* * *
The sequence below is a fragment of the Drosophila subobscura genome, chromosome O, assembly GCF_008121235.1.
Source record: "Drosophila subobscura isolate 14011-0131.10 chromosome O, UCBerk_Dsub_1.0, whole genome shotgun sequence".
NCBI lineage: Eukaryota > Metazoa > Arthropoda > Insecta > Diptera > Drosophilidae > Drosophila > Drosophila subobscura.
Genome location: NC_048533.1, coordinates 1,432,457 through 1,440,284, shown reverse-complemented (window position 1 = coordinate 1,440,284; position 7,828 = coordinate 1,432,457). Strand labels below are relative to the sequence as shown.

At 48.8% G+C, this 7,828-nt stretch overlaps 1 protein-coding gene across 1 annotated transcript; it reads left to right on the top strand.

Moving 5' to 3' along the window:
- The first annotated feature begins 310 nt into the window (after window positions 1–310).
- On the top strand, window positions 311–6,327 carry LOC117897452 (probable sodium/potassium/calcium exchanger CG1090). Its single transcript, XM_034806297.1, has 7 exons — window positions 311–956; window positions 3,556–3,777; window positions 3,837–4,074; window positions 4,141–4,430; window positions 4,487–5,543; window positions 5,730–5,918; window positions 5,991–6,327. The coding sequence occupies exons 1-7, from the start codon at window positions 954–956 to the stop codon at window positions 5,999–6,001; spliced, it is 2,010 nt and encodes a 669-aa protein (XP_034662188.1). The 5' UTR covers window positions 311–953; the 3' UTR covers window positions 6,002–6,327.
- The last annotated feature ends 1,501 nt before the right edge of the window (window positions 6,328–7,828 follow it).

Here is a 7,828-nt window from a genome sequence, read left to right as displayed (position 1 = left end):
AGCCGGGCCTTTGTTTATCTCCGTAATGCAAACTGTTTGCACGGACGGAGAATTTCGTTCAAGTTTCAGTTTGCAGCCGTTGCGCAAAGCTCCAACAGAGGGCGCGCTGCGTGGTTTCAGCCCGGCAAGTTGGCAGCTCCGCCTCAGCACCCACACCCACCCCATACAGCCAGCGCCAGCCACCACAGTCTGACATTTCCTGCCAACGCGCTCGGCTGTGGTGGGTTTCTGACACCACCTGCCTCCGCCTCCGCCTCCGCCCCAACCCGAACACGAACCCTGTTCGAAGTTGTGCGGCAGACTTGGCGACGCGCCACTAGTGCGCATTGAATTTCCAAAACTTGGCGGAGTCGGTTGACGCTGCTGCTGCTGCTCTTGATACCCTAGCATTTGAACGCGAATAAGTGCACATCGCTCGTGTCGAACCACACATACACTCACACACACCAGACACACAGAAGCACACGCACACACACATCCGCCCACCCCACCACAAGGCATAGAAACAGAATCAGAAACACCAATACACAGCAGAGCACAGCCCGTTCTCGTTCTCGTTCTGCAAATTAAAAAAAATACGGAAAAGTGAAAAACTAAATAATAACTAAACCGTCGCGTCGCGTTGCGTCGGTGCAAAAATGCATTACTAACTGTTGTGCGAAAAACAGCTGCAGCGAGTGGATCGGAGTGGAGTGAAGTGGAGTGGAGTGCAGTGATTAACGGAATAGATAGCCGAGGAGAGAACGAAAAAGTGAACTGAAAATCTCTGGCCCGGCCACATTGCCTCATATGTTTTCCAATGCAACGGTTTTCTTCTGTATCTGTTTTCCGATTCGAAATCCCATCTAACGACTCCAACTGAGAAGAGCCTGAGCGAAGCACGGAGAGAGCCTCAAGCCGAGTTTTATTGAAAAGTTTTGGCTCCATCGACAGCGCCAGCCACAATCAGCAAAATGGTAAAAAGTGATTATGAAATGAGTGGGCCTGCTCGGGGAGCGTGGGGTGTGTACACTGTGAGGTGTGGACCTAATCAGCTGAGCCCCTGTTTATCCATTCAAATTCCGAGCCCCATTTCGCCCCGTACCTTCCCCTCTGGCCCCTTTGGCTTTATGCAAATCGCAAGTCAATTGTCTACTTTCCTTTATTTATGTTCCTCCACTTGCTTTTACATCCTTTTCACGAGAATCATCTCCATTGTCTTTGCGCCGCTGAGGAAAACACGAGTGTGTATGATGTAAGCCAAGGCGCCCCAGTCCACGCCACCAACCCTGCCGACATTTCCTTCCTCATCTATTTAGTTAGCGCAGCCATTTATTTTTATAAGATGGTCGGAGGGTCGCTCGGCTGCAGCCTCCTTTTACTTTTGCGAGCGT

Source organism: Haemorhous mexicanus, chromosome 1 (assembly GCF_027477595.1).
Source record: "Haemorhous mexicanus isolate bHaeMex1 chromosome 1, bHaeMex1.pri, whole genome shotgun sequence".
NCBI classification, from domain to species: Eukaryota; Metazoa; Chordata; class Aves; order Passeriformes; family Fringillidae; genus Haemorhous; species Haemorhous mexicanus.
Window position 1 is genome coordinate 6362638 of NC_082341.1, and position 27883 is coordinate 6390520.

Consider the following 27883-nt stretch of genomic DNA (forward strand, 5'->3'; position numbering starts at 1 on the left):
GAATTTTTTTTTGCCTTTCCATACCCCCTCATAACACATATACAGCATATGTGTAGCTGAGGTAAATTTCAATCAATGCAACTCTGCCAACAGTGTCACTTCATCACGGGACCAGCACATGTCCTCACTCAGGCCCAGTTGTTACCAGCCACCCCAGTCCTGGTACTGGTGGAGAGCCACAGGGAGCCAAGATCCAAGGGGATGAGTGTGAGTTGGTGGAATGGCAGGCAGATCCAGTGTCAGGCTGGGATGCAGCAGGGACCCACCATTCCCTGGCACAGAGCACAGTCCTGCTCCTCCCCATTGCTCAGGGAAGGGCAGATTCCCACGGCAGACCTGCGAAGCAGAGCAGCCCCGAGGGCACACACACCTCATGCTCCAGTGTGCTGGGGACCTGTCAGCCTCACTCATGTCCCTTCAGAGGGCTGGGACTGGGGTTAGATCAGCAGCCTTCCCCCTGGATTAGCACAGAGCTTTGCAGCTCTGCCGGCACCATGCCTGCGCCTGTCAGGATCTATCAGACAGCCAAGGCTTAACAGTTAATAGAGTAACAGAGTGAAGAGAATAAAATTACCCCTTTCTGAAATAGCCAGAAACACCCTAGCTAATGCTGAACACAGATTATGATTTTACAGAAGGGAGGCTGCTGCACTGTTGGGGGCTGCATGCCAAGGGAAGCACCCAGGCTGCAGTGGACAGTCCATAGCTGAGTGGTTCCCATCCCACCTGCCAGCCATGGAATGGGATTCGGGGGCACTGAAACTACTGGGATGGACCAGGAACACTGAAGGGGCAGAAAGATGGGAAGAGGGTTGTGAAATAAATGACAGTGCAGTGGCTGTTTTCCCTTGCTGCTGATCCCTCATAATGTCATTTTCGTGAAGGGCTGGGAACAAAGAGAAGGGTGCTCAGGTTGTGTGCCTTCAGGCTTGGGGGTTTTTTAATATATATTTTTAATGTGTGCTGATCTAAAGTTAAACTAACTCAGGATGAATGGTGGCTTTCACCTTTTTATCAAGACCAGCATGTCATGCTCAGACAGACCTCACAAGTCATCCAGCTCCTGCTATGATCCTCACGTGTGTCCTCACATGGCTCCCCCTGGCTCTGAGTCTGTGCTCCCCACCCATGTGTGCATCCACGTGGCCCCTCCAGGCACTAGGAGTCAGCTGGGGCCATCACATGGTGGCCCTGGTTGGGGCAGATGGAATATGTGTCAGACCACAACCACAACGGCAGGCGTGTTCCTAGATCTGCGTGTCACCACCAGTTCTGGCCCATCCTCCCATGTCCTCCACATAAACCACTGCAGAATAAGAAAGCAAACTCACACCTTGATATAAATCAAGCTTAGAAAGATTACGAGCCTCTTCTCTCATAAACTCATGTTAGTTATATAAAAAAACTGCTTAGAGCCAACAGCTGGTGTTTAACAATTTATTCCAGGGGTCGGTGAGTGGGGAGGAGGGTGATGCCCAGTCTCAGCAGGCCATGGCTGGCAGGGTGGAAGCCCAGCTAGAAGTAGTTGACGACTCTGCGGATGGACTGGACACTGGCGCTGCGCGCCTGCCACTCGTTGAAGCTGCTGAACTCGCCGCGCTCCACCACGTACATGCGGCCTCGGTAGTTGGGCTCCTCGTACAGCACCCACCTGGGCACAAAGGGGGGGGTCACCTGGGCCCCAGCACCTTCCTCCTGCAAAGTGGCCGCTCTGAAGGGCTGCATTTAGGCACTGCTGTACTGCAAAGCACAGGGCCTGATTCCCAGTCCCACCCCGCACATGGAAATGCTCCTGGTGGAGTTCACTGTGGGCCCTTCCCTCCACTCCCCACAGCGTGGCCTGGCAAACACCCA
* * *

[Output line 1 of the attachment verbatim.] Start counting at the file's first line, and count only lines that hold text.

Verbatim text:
The sequence below is a fragment of the Drosophila subobscura genome, chromosome O, assembly GCF_008121235.1.